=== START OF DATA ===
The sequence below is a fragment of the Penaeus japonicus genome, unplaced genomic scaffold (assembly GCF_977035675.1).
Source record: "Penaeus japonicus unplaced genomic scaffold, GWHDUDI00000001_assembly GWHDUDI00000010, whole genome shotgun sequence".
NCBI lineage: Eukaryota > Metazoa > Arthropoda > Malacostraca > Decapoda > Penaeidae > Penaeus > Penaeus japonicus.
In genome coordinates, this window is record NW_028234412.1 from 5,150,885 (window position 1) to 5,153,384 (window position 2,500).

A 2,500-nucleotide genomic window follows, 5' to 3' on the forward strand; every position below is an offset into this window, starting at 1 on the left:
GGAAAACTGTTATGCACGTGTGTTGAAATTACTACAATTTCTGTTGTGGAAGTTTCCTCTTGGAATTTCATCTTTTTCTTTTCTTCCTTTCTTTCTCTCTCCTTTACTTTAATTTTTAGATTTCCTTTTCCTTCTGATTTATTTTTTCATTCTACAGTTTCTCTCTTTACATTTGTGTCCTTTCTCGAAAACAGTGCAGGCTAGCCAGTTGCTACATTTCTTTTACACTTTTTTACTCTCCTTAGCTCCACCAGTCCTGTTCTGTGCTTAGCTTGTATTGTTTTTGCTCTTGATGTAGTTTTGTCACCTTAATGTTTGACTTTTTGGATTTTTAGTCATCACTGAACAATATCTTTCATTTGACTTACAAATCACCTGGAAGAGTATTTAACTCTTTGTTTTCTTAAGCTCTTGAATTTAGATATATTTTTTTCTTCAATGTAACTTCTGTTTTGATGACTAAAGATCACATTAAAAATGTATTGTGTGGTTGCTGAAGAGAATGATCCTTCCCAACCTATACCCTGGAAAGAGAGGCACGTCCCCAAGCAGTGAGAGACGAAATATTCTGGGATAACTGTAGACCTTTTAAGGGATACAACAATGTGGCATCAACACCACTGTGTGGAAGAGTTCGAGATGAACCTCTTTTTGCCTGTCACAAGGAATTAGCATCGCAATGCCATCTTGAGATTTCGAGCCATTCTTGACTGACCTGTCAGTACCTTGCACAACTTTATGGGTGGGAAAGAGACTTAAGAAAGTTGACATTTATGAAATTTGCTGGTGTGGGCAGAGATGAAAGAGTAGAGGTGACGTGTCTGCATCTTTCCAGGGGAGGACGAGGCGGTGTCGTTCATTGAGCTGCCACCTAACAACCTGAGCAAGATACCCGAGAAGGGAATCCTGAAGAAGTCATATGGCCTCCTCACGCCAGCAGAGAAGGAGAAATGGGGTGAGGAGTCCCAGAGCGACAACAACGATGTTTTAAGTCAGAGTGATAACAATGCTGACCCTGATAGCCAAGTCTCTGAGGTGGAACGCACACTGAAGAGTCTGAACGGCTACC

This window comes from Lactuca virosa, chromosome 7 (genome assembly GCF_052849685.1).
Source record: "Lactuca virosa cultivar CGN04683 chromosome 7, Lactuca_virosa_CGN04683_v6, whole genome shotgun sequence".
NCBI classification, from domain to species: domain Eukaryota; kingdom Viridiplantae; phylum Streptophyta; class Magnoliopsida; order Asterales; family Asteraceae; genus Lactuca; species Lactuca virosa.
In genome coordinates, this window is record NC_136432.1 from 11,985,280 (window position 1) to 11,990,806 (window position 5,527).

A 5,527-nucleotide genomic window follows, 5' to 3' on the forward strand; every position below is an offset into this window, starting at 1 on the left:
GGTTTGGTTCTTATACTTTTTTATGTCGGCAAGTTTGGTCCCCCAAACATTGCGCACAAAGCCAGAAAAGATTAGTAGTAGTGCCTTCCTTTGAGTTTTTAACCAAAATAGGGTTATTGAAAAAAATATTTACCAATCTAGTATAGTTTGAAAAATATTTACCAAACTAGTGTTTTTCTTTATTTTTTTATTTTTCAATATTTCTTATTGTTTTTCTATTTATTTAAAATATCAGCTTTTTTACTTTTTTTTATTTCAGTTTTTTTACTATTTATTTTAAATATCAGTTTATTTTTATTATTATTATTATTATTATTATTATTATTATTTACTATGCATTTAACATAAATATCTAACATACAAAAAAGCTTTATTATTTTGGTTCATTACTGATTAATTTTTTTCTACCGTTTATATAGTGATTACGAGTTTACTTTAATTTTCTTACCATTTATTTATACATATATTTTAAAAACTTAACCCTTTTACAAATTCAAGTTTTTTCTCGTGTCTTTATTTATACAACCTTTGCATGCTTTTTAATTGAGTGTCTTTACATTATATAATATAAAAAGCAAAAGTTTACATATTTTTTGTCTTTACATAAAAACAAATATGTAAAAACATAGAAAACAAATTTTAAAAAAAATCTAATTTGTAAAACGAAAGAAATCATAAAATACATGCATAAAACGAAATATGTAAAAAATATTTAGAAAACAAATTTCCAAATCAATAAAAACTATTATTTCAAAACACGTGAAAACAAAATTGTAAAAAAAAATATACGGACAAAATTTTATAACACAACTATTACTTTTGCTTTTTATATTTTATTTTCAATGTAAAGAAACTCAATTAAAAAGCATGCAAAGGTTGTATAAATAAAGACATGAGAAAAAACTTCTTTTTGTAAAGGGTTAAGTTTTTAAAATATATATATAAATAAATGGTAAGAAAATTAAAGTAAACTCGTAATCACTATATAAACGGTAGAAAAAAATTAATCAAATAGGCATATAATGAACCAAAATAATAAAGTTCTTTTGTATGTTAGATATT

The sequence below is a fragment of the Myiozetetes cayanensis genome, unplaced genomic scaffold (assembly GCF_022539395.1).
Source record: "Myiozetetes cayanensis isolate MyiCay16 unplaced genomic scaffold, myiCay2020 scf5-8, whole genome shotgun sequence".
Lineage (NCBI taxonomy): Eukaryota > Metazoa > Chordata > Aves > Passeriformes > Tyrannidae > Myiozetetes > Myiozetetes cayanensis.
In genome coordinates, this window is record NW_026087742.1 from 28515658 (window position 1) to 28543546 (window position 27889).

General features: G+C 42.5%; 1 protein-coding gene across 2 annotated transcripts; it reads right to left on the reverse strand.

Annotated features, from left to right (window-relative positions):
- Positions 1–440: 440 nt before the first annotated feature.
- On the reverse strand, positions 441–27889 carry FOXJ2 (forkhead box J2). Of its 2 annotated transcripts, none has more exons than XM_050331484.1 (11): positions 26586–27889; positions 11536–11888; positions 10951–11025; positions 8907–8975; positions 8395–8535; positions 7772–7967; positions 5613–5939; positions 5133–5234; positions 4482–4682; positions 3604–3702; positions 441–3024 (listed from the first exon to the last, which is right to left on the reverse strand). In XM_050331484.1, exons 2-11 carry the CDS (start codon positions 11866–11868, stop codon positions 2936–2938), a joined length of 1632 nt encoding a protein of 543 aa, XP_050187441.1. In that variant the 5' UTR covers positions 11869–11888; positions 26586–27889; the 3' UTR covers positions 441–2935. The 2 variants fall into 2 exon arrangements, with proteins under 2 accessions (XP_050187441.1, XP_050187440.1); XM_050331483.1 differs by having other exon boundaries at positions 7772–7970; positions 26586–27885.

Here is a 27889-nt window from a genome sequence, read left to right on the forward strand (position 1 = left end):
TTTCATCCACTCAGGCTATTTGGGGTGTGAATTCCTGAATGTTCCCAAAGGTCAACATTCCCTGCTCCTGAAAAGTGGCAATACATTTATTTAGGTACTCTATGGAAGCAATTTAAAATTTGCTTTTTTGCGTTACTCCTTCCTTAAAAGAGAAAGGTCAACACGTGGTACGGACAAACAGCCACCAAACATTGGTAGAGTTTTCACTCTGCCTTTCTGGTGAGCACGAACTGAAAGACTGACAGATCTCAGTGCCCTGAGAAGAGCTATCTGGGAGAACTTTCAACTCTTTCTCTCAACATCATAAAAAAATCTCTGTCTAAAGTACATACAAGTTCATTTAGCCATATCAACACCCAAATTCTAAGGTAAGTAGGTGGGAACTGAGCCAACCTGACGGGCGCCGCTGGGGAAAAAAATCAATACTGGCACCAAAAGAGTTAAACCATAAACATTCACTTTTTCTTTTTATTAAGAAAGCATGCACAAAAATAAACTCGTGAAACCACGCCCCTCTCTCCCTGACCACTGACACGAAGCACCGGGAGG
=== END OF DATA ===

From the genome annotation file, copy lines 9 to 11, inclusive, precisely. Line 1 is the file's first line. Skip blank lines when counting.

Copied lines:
NCBI classification, from domain to species: domain Eukaryota; kingdom Viridiplantae; phylum Streptophyta; class Magnoliopsida; order Asterales; family Asteraceae; genus Lactuca; species Lactuca virosa.
In genome coordinates, this window is record NC_136432.1 from 11,985,280 (window position 1) to 11,990,806 (window position 5,527).

A 5,527-nucleotide genomic window follows, 5' to 3' on the forward strand; every position below is an offset into this window, starting at 1 on the left: